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Pterostilbene protects the optic nerves and retina in a murine model of experimental autoimmune encephalomyelitis via activation of SIRT1 signaling

Guo, J;Wang, J;Guo, R;Shao, H;Guo, L;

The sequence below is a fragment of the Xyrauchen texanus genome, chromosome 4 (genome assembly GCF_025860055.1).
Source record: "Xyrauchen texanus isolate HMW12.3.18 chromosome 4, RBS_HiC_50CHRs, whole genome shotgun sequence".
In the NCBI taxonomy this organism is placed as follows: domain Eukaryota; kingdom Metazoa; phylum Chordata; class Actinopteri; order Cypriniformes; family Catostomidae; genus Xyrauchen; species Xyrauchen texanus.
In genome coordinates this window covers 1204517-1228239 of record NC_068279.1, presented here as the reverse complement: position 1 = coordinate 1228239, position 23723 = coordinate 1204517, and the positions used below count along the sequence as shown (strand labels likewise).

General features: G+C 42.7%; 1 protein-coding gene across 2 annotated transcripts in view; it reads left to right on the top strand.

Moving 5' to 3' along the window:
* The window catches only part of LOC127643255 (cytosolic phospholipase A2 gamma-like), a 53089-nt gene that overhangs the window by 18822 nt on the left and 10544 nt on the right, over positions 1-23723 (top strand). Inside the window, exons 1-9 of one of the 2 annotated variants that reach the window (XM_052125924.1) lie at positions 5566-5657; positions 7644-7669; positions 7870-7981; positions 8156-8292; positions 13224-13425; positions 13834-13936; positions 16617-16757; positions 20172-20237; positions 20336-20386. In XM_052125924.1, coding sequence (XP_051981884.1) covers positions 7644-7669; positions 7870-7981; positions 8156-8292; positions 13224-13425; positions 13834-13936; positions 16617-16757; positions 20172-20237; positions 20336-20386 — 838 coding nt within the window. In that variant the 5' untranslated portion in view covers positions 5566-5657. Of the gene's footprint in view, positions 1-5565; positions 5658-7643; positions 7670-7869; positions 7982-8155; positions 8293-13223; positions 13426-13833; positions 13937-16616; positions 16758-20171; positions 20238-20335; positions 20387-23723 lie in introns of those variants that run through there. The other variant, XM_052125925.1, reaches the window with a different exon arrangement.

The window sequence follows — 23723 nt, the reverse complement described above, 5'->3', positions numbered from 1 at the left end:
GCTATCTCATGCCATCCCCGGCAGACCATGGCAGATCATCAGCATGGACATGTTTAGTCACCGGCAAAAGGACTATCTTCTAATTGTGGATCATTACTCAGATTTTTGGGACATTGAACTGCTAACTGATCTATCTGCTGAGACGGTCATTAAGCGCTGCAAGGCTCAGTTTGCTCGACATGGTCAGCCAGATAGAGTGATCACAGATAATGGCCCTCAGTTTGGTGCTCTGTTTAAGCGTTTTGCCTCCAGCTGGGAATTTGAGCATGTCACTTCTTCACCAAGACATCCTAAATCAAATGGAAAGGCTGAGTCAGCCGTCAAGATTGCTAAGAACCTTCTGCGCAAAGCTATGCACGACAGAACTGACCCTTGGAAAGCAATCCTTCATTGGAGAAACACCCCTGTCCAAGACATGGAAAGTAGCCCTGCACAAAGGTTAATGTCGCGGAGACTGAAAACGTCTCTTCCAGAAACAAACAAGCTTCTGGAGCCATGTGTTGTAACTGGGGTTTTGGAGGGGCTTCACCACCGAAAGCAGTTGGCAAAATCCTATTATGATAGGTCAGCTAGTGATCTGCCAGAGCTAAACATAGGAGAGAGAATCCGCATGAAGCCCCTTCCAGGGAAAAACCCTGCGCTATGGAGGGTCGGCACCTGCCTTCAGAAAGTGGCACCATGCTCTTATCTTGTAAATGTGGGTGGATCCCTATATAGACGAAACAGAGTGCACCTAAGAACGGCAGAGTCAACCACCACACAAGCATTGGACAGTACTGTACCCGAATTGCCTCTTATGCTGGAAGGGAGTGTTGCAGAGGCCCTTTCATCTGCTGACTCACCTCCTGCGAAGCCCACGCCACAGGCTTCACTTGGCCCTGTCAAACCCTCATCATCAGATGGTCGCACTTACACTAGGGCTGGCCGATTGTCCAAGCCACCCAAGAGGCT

Optic neuritis and retinal damage are common manifestations of multiple sclerosis (MS). Pterostilbene (PT) has been used to treat multiple diseases for its anti-inflammatory, anti-apoptosis and neuroprotective activities. This study aimed to investigate whether PT exerts a therapeutic effect on optic neuritis and retinal damage triggered by MS. Here, experimental autoimmune encephalomyelitis (EAE), an experimental model for MS, was induced in female C57BL/6 mice by immunizing with MOG35-55 peptide and treating with pertussis toxin. The mice were intraperitoneally injected with 20 mg/kg and 40 mg/kg PT once daily for 25 days at 24 h post immunization. We found that PT alleviated EAE severity and delayed EAE onset. Moreover, PT mitigated EAE-induced optic nerves and retinal inflammation, as indicated by the decreased Iba-1+ and GFAP+ cells and mRNA levels of interleukin-6, tumor necrosis factor-? and interleukin-1? and the increased Iba-1+sirtuin 1 (SIRT1)+ and GFAP+SIRT1+ cells in the optic nerves and retina. PT also protected the optic nerves against demyelination and axonal loss and the retina against disorders in retinal morphology and apoptosis of retinal ganglion cells. High-dose PT had a more significant effect on protection of the optic nerves and retina in EAE than low-dose PT. In addition, PT activated SIRT1 signaling in the optic nerves and retina. Notably, EX-527, an inhibitor of SIRT1, reversed the effect of high-dose PT on the optic nerves and retina, indicating that PT exerted the protective effect via activating SIRT1 signaling. This study provides a potential candidate for treating MS.